New-generation washing lines are finding their way into tiny apartments as well as traditional backyards.
By Ruth Nichol. Pictures: Jeff McEwan
IT takes only one shrunken T-shirt to teach you that not everything can be chucked into the clothes dryer. Besides, there is something comforting about the smell of clean washing fresh from the line. It's cheaper, too. According to Consumer magazine it costs between 56 and 66 cents to dry a five kilogram load of washing in a dryer. And, as Wellington woman Rochelle Duncan discovered during three months without a clothesline, line-drying can be less time-consuming. "The old line had to come down when the garden was being dug up so we could move our garage," says the mother of two young children. "We used two clotheshorses, both inside and outside, and we had to finish drying the washing in the dryer most nights. With a clothesline, you can hang out two or three loads of washing and then forget about it. I think the clothes come in fresher and it's better for the environment."
The replacement line went up last weekend, a fold-down model fitted to two wooden posts. They had planned to get a traditional rotary line, but regretfully decided against it when they realised it would take up too much room -- and be visible from their newly renovated dining room.
"I do like the fact that, with a rotary line, you can stand in one spot -- our backyard gets quite muddy and it's a nuisance having to walk around in it."
Line drying may have gone out of fashion in many countries -- you rarely see clotheslines in the United States, for example -- but it gets the thumbs up from the experts. Cheryl Mendelson, an American philosopher and lawyer turned guru of the domestic arts, endorses it in her 1999 tome Home Comforts: The Art & Science of Keeping House.
"For those who have the option, outdoor line drying gives the freshest result and would be my preference for all those clothes and linens for which it is suitable," she writes.
She even provides illustrated instructions on how to hang washing, though her suggested method for T-shirts -- with the pegs on the hem -- may raise a few eyebrows. I prefer my mother's method, in which you fold the garment over the line and place the pegs under the arms. While this occasionally leads to fading along the fold-line, it also prevents hem-stretch and ensures that any peg marks are hidden when the garment is being worn.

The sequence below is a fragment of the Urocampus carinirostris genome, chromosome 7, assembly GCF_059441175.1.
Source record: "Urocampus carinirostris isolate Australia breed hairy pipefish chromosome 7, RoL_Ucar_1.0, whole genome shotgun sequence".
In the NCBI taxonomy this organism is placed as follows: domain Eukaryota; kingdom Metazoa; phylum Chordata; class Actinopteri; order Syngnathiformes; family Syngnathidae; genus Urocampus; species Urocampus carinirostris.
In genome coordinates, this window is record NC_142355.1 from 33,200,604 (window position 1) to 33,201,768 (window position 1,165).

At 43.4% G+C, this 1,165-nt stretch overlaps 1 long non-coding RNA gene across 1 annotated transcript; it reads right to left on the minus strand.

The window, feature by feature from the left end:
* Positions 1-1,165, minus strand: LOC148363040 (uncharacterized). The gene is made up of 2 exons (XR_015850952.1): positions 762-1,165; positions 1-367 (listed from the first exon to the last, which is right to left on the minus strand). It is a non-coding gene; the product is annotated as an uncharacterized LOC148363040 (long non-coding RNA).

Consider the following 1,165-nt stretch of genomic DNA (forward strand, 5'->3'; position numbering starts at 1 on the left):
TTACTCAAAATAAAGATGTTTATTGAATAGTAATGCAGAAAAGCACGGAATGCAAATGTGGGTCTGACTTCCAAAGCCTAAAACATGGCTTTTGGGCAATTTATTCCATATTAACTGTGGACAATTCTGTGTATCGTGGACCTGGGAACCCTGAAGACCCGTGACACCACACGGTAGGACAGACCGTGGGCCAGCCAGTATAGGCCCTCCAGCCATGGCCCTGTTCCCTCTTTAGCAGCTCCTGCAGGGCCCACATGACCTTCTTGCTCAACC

Wherever you put your pegs, Mendelson points out that hanging out your washing carefully and folding it as soon as it comes in minimises, or even negates, the need for ironing.
According to Wellington clothesline installer and repairman Randall Stainton -- aka the AA Clothesline Man -- rotary lines are best for drying. "Because they circulate, every part of the wind is catching the clothesline, even in a light breeze. Fold-out and extendable lines only get the wind in one direction."
Mr Stainton, an authorised service agent for Australian clothesline manufacturer Hills, says many people are wedded to their old rotaries, preferring to get them repaired rather than replaced. "They want to keep the line they had when they first got married."
However, smaller section sizes, a growing interest in landscape design -- which often rules out putting up a large, circular, steel-and-wire structure -- and an increase in apartment living mean that other types of lines are taking over from the old hoist models.
Often, these are indoor lines, installed because body corporate rules forbid the hanging of clothes outside. It was for this reason that Wellington property consultant Barry Spencer recently installed locally made Aire-Lines in the bathrooms of two of his 12 inner-city apartments. The concertina-style lines, made of rust-resistant anodised aluminium and stainless steel, glide on and off wall-mounted brackets, which means they can be moved to different positions -- including outdoors -- or removed altogether. They have been such as success that he plans to install them in all the apartments -- including his own.
"We don't like using the dryer -- not everything can go in the dryer, and there's the economy factor as well. We have been using a clotheshorse; in modern well-insulated apartments everything dries inside in about 24 hours, even in the middle of winter, but they do take up a lot of room."
Australian inventor Barry de Boer responded to the need for a movable -- and removable -- clothesline with Versaline, which also slides into wall brackets and can be rolled up when not in use. "A lot of people have bought them for Sydney apartments which have rules regarding fixed clotheslines," he says.
Like Ms Duncan, Wellington architect Richard Wright lost his old clothesline in a house renovation -- or, in his case, a complete house rebuild. Instead, his family uses the old timber airing rack, suspended from the laundry ceiling with a rope and pulley, recycled from the house which previously occupied the section. It means they dry their clothes indoors, rather than outside, but he says that any extra moisture it generates is not an issue in a dry, well-insulated home.
Though he admits to owning a clothes dryer, as an architect with a commitment to ecologically sustainable design, he prefers not to use it -- and he certainly has no time for modern housing developments with restrictive rules about washing lines. "You can get a good-looking product and still get good function, without having to use electrical appliances."
"LINE of the TIMES." Asia Africa Intelligence Wire 13 Aug. 2005. Popular Magazines. Web. 20 Dec. 2009.
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